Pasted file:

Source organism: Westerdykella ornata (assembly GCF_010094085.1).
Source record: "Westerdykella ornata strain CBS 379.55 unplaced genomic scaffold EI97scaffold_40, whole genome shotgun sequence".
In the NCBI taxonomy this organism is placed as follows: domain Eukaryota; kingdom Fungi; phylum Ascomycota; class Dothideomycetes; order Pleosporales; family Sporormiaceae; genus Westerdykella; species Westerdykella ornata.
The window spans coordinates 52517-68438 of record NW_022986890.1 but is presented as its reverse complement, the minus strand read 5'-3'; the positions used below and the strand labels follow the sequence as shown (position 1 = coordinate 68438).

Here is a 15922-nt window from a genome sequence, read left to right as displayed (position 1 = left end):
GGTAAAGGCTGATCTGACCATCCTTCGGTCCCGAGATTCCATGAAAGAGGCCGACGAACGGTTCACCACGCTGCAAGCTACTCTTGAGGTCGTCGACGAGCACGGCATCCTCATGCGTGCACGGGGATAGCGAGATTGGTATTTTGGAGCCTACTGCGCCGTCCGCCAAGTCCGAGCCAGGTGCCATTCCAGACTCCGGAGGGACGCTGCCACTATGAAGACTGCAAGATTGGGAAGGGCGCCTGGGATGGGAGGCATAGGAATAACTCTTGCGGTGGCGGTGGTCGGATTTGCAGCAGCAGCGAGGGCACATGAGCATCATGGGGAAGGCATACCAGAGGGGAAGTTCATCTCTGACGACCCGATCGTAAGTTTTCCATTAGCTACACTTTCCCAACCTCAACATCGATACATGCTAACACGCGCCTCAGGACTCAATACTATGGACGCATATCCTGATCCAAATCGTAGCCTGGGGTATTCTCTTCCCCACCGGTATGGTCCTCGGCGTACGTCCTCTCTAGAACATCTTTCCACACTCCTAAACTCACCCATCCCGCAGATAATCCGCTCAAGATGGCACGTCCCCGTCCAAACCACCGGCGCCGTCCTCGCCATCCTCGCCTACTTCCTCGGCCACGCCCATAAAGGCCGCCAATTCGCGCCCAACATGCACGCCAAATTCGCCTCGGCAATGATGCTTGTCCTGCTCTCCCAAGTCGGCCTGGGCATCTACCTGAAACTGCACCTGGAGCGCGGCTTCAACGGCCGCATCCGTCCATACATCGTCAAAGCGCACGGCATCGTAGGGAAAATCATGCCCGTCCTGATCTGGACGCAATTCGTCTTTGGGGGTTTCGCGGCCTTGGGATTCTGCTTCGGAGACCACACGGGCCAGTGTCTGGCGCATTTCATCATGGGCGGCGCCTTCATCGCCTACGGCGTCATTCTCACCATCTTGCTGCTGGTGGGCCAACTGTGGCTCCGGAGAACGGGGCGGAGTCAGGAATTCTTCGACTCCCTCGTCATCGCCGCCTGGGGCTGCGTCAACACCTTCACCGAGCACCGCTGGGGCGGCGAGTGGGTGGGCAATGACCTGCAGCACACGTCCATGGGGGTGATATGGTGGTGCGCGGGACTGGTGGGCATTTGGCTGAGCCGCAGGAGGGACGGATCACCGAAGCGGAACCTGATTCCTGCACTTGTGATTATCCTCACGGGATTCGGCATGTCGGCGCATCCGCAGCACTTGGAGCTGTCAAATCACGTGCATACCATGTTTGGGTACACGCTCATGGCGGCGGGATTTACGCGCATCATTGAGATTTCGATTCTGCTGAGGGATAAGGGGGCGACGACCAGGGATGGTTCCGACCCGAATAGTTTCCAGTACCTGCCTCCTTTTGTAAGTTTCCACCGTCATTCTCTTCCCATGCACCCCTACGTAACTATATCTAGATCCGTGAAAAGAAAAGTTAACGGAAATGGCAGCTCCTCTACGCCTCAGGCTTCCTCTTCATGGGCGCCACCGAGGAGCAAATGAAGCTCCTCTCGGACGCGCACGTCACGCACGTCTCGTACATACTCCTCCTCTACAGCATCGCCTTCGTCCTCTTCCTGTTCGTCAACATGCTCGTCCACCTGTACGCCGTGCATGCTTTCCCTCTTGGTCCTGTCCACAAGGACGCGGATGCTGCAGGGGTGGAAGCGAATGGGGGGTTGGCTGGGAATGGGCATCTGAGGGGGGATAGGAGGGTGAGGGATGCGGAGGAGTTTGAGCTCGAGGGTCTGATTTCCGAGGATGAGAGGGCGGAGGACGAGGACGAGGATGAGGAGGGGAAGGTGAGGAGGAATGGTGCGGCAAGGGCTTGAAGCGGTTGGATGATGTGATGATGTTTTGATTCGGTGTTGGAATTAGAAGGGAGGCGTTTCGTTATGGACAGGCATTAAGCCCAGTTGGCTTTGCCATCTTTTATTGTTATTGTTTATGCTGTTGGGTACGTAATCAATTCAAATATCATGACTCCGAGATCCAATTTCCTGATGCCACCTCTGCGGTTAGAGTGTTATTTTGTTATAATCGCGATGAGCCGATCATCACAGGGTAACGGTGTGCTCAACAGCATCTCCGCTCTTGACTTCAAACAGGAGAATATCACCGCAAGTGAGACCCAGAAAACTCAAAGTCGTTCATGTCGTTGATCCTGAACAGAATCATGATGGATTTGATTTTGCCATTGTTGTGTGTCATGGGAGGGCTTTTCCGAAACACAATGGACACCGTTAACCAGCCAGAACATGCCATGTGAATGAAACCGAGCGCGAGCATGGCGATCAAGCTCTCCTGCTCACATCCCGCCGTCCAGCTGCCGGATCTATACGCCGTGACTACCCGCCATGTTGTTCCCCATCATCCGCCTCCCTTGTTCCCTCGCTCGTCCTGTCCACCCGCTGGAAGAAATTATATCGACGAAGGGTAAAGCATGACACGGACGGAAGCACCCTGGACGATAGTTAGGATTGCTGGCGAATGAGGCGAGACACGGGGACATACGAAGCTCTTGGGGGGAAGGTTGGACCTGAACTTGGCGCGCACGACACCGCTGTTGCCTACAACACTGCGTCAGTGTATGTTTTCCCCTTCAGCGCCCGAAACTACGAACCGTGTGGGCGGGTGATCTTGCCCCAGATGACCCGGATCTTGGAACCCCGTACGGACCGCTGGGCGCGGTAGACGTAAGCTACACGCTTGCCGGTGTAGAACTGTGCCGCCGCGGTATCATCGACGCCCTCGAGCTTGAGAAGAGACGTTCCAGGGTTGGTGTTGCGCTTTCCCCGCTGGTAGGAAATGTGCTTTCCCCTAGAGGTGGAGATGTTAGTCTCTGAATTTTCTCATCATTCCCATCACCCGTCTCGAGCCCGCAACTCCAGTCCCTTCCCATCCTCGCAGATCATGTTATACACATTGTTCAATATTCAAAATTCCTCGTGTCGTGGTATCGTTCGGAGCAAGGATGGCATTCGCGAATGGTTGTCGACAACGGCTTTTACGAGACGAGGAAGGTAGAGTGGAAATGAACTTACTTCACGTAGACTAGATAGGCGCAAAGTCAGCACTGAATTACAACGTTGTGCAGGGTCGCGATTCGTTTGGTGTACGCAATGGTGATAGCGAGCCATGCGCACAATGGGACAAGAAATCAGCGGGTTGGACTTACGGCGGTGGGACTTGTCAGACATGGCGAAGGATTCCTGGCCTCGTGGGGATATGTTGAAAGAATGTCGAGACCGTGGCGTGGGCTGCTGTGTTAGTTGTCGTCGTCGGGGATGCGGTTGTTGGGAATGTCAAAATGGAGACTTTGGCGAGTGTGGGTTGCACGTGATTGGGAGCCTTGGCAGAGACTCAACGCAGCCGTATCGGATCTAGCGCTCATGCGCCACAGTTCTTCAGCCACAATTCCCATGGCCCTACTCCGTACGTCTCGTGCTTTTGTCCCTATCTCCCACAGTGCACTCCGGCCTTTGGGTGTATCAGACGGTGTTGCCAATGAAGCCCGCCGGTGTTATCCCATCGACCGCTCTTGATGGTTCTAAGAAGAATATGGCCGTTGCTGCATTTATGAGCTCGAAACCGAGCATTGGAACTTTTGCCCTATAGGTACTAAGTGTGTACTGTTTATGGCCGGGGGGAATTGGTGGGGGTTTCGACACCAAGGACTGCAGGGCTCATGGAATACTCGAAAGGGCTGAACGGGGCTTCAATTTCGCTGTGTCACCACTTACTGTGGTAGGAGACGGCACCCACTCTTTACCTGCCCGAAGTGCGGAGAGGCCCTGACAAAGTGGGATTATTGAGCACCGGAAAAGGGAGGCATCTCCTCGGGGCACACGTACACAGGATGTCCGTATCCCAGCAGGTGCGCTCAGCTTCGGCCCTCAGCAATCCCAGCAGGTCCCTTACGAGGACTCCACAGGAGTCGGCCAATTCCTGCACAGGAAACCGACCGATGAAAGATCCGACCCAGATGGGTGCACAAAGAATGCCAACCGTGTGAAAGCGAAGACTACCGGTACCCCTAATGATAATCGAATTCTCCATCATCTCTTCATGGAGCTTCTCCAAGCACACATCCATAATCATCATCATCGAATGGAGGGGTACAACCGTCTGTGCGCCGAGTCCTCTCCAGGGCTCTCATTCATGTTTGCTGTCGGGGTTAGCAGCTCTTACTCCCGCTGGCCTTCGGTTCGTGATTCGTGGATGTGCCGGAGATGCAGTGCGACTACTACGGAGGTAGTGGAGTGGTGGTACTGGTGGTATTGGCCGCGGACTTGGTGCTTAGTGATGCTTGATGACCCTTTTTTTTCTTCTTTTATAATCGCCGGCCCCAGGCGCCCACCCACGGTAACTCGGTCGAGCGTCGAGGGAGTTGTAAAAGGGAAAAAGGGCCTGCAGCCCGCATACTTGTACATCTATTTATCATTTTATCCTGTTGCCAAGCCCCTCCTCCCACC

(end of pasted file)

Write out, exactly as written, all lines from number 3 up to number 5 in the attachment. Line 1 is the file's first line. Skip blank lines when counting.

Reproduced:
In the NCBI taxonomy this organism is placed as follows: domain Eukaryota; kingdom Fungi; phylum Ascomycota; class Dothideomycetes; order Pleosporales; family Sporormiaceae; genus Westerdykella; species Westerdykella ornata.
The window spans coordinates 52517-68438 of record NW_022986890.1 but is presented as its reverse complement, the minus strand read 5'-3'; the positions used below and the strand labels follow the sequence as shown (position 1 = coordinate 68438).

Here is a 15922-nt window from a genome sequence, read left to right as displayed (position 1 = left end):